This is the painting (or rather, tee-shirt) I fell in love with but failed to purchase on my last trip, reproduced as best I can from a small catalog book with my cell phone.

You can view and zoom into the VMFA’s web version here. Notice the legend at the bottom right of image on that web page for there in lies my tale.

I not only agreed to go to Richmond to spare LT’s another week of eating in New Orleans while his wife dished out the mac-and-cheese to the boys, I booked an early Sunday flight for the express purpose of arriving in time and going to the VMFA to sit before this picture for a long time, and collect not just a tee-shirt but any other image I could find: catalog, poster, post card, the whole lot.

I am very fond of Asian art and culture. I’m trying to time a trip to the Birmingham, Ala. Botanical Garden’s Japanese Garden just in time for the maples to turn. I found the juxtaposition of urban American characters in an Asian setting compelling. The fact that one of the subjects was smoking a cigar added a bit. Last, I have begun to grow my hair out into a queue, and the image of the character having his hair braided drove home the last nail. My own is nothing quite like Queequeg’s or the painting’s subject, mind you, but I haven’t ruled out the idea of a few small skull beads of the sort Dr. John favors. (Blame Piano Dave for this last idea. I haven’t gotten that far yet, and I am pretty sure that a braid with skull beads would not go over well at Moloch World Headquarters. I catch enough so far good-natured ribbing for having my hair that long as it is).

I was, frankly, completely smitten by this picture on several levels.

So I arose at 0:my-god-fifteen this morning, a quarter hour ahead of my alarm clock and almost three hours prior to my 7:00 am flight via Philadelphia to Richmond. There were later flights available, the sort that would have been more direct and landed me around 5 p.m. local time, ideal for grabbing the car, getting to the hotel and walking across to the hundreds of beers, quite good food and satellite radio New Orleans music of the Capital Ale House. Instead I chose the 7:00 am because I was obsessed with this image, was determined if necessary to relocate one of the viewing benches and plop myself in front of it for a good hour, then run up as big a bill as necessary in the gift shop.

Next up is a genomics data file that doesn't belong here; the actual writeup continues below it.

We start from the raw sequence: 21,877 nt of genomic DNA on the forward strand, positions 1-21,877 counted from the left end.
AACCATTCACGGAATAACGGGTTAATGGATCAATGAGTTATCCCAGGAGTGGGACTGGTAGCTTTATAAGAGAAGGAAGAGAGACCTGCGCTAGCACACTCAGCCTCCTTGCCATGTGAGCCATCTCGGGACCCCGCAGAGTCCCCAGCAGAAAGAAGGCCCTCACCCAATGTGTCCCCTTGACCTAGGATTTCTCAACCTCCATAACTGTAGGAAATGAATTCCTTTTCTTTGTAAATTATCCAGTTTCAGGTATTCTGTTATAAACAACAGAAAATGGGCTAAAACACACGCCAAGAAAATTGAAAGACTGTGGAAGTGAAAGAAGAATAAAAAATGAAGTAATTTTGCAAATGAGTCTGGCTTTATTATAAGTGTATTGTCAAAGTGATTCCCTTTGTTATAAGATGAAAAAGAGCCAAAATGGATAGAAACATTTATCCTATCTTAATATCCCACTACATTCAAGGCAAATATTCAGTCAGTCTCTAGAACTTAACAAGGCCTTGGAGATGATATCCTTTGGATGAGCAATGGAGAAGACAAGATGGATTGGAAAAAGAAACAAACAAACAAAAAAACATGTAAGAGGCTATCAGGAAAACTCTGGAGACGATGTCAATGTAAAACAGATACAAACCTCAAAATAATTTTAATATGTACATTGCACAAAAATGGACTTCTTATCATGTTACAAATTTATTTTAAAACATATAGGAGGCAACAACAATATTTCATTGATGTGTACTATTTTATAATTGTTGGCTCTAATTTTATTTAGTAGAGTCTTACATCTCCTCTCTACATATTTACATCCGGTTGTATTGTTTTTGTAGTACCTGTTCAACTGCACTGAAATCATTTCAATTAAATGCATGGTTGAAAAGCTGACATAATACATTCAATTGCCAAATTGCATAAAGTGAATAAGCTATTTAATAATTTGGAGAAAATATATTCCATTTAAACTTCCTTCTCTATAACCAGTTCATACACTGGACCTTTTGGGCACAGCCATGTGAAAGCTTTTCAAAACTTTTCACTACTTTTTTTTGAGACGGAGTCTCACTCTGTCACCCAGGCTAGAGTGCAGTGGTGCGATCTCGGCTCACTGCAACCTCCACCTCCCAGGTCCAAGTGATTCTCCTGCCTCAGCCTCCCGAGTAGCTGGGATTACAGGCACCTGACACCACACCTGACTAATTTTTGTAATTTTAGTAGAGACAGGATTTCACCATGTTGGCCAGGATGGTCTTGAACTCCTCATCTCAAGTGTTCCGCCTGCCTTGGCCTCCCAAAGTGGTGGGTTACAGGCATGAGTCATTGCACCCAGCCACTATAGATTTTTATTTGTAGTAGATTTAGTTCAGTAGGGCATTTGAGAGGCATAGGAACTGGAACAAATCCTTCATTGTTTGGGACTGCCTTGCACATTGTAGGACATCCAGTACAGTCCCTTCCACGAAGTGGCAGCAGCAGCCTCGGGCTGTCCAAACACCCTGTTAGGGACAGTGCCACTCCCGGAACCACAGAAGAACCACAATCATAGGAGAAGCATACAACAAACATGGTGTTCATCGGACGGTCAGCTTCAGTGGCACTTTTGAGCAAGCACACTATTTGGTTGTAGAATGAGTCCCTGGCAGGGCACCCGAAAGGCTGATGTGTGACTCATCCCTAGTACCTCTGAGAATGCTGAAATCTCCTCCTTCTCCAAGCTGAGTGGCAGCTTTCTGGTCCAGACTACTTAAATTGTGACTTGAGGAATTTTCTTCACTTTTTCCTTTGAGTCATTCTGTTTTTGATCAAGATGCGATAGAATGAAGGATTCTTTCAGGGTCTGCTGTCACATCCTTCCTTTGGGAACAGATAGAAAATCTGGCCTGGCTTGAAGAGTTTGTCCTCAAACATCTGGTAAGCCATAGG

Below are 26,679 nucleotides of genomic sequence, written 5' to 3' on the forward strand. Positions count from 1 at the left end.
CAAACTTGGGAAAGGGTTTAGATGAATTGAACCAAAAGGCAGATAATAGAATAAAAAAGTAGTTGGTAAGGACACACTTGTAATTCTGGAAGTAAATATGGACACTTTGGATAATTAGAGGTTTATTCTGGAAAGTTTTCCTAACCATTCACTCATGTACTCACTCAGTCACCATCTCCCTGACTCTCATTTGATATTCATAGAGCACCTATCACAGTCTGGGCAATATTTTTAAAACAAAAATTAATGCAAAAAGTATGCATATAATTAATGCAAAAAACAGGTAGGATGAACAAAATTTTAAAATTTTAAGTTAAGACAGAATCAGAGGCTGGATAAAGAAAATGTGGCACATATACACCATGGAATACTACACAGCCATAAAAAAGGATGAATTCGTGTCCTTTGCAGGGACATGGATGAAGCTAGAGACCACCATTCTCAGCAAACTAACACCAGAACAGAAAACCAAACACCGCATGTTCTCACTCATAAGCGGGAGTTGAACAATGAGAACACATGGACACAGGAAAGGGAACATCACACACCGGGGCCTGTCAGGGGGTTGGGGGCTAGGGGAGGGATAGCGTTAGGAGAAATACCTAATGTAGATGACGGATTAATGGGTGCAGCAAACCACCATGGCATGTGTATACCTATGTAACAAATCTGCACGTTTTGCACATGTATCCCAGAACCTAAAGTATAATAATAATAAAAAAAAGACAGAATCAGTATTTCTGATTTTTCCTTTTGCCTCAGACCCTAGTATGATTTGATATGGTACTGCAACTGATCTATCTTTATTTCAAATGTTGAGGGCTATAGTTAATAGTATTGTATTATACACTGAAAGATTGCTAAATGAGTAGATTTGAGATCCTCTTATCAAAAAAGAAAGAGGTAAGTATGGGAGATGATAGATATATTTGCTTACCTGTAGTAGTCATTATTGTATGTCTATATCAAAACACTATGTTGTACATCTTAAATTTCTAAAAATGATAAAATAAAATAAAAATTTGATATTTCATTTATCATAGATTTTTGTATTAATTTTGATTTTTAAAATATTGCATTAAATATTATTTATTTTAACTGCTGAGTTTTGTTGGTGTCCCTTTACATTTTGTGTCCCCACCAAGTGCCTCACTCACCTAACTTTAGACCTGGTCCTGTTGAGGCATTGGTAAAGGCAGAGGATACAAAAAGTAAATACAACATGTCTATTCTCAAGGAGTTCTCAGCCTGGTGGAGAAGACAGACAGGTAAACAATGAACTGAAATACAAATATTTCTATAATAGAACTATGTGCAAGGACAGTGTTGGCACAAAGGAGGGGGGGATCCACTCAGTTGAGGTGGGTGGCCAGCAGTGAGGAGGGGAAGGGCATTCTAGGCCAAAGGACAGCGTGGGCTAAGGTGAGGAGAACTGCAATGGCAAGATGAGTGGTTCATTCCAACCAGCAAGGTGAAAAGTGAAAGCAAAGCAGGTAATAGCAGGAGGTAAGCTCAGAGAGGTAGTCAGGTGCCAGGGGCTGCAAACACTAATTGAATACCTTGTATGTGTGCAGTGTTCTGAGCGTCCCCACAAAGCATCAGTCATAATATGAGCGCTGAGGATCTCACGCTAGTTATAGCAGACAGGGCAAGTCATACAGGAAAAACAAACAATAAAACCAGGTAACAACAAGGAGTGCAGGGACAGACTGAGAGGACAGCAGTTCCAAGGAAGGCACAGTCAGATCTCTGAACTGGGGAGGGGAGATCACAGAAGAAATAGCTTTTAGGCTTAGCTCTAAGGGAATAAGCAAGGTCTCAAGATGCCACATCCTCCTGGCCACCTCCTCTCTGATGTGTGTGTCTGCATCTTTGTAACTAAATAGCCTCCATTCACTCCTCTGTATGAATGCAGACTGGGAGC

When I arrived there was a gentleman in a blazer who promptly asked if he could help direct me. I told him what I was looking for, but he was clearly just a docent and had no idea. He led me to the front desk, where everyone was busy ringing up tickets to the big Faberge exhibit but the young man on the end stationed at a computer volunteered to help me. It took him a while to find it, but finally he spun around his monitor and asked, this one?

Yes, I said. Where is that hanging?

He paused for a minute and then told me. It normally hangs in the 21st Century Art gallery on the second floor. However, that space had been cleared to make room for an installation titled Mocha Dick by artist Tristan Lowe. It is in fact a giant, near-life size whale made from industrial felt and an inflatable armature. A whirring fan of the sort that powers inflatable children;’s amusements can be heard keeping the whole thing upright.

I engaged a half-dozen docents in conversation about my disappointment but they appeared to be mostly local college students working out their service requirements. The chances of running into a curator on a Sunday who would hear my tale and be struck by the industry and dedication of getting up at an ungodly hour just to see this one painting and who would take my privately into the back to view it were a hopeless fantasy.

All I could think of was: Fail Whale. My entire plan to book an early flight to spend some quality time ogling this gorgeous painting was spoiled by a Fail Whale. And not just any whale, but a white whale. A white whale great enough to fill the entire 21st Century Art gallery. (I have no idea where the artist gets the title, unless he meant the foam that sits atop his mocha latte).